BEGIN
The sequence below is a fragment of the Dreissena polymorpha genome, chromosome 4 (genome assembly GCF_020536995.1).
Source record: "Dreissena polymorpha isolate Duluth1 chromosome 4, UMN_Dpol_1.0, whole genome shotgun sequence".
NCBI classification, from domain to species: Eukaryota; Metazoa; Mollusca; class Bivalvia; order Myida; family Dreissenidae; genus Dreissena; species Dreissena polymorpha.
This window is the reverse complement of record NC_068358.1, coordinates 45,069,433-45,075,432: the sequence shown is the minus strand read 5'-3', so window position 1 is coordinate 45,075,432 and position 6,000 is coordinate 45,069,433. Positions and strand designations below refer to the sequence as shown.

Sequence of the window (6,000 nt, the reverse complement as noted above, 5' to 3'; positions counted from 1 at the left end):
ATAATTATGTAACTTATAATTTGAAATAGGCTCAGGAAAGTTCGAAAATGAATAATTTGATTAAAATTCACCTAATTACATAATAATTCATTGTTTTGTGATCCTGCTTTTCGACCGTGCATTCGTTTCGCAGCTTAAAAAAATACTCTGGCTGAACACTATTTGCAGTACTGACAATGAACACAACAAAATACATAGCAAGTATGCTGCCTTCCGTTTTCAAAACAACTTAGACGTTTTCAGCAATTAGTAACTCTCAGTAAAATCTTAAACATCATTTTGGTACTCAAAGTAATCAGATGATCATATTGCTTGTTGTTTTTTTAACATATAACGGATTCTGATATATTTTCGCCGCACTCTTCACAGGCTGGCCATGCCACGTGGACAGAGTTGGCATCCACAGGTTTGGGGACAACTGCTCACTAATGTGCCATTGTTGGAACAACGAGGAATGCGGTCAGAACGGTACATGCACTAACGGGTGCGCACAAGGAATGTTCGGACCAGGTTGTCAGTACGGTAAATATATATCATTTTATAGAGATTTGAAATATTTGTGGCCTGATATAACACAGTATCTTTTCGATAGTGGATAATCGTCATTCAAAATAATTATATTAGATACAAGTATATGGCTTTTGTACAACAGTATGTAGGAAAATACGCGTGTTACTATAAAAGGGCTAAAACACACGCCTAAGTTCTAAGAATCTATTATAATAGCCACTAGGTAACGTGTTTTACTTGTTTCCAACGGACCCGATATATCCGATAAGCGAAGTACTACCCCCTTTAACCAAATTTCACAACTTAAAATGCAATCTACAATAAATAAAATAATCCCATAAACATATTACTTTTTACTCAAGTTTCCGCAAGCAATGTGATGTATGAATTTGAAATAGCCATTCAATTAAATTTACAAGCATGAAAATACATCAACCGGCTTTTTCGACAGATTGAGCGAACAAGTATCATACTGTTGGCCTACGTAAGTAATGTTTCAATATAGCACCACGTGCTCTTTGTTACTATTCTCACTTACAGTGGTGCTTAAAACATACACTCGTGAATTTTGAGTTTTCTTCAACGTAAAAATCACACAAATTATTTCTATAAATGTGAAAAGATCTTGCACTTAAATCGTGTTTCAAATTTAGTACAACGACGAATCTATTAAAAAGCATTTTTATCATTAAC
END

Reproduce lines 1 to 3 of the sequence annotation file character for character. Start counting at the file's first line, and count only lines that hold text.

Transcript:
The sequence below is a fragment of the Dreissena polymorpha genome, chromosome 4 (genome assembly GCF_020536995.1).
Source record: "Dreissena polymorpha isolate Duluth1 chromosome 4, UMN_Dpol_1.0, whole genome shotgun sequence".
NCBI classification, from domain to species: Eukaryota; Metazoa; Mollusca; class Bivalvia; order Myida; family Dreissenidae; genus Dreissena; species Dreissena polymorpha.